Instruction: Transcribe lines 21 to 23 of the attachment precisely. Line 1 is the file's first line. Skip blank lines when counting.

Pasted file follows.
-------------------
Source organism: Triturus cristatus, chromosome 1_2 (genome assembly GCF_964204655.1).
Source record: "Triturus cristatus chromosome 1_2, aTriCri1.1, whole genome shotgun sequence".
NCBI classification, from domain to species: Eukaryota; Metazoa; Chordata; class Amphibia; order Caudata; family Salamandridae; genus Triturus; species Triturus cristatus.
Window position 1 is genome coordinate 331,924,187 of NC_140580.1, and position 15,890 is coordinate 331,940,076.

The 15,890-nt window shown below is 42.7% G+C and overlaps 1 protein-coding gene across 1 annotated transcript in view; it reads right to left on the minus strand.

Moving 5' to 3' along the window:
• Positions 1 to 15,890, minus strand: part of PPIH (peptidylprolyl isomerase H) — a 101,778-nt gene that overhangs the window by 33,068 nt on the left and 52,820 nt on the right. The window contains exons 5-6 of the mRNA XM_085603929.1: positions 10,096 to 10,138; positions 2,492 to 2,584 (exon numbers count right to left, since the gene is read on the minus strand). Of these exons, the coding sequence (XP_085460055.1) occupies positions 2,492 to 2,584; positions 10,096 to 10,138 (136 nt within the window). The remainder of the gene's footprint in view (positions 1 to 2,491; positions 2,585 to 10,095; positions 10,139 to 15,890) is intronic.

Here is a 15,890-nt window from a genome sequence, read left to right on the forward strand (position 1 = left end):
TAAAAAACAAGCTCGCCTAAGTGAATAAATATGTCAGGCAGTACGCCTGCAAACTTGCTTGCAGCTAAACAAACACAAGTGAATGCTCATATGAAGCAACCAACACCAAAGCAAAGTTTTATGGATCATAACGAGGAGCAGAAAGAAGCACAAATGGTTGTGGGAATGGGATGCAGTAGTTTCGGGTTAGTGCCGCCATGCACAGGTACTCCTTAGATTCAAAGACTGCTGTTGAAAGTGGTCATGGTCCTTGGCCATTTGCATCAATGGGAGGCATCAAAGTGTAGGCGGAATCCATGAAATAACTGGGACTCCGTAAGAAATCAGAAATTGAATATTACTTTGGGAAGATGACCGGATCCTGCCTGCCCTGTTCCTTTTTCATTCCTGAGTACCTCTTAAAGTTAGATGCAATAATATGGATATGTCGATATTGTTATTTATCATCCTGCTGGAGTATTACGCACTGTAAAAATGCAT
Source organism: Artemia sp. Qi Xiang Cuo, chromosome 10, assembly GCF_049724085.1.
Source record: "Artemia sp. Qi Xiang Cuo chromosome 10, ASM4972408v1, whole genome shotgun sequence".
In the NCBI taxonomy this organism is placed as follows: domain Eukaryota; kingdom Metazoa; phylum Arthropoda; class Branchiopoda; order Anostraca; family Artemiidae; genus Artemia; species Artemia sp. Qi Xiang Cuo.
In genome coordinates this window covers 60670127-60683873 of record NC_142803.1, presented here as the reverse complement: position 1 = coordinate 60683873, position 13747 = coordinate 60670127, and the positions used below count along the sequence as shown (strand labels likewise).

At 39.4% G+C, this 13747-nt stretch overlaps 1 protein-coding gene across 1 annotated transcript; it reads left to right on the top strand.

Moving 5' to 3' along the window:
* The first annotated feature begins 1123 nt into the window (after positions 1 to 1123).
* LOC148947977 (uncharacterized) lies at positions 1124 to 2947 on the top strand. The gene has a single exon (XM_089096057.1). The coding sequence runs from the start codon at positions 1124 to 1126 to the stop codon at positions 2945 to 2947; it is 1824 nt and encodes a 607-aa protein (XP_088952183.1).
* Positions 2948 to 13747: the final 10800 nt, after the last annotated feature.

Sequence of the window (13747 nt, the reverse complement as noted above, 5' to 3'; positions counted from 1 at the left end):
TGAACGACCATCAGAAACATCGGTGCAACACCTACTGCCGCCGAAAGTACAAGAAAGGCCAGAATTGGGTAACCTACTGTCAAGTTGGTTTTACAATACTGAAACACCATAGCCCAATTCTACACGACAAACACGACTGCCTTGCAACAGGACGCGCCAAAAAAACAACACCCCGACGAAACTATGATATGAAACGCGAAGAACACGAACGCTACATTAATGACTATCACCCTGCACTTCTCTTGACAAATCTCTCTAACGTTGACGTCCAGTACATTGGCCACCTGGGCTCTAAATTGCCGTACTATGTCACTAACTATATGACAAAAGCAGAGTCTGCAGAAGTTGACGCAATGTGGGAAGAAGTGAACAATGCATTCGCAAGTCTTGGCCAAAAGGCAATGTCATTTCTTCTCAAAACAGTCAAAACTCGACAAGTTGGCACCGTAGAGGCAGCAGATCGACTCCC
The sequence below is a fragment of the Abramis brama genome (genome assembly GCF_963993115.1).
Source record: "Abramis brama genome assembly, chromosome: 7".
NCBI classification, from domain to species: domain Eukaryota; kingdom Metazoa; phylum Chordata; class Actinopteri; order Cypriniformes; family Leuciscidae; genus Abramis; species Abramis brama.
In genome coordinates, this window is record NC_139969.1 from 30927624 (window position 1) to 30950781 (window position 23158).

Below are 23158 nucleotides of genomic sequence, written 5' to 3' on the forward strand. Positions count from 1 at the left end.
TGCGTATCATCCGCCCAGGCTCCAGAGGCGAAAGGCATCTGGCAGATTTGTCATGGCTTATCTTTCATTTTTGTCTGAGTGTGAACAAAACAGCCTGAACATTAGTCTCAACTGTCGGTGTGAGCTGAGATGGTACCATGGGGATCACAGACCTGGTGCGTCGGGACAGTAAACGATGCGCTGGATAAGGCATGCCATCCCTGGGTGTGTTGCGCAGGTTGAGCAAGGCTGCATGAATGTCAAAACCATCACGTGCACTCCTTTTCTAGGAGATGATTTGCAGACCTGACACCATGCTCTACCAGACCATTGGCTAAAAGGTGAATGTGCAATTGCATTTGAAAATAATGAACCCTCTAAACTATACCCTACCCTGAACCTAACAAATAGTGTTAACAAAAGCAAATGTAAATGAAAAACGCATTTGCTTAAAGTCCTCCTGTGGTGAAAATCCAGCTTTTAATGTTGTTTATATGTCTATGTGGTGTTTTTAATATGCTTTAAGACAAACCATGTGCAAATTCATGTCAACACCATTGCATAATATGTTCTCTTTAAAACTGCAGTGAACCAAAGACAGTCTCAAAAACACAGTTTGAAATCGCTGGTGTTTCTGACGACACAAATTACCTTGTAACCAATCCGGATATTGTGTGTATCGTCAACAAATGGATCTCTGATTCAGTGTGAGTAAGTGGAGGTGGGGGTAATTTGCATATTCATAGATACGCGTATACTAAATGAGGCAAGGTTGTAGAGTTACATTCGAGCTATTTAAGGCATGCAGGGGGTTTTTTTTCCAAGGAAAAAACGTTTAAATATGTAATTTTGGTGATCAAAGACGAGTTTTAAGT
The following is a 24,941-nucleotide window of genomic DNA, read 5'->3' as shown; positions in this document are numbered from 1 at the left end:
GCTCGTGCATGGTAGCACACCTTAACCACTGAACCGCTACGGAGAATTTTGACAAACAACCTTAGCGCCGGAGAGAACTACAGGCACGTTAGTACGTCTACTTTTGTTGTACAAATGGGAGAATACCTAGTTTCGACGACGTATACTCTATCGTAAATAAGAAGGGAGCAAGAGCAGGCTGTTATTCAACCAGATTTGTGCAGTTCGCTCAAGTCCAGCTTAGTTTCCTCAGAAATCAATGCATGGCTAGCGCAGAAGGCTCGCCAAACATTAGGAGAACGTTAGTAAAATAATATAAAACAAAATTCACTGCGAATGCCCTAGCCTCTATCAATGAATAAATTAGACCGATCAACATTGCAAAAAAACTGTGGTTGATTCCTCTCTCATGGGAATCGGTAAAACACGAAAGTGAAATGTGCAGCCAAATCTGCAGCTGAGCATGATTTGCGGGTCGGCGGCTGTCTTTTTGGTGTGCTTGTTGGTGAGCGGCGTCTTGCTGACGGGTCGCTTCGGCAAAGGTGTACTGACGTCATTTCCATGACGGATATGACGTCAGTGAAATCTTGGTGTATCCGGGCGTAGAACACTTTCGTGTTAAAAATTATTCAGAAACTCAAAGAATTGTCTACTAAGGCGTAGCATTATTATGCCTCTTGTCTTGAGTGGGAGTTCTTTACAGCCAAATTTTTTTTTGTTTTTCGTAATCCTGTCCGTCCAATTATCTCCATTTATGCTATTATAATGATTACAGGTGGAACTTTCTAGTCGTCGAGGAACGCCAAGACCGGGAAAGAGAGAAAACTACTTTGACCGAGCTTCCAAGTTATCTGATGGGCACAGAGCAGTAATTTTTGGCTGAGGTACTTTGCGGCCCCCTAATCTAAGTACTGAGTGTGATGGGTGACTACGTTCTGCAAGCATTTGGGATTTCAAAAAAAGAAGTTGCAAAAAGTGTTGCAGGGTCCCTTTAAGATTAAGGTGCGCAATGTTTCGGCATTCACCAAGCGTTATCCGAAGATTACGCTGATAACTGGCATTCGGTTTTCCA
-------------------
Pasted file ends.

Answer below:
The sequence below is a fragment of the Abramis brama genome (genome assembly GCF_963993115.1).
Source record: "Abramis brama genome assembly, chromosome: 7".
NCBI classification, from domain to species: domain Eukaryota; kingdom Metazoa; phylum Chordata; class Actinopteri; order Cypriniformes; family Leuciscidae; genus Abramis; species Abramis brama.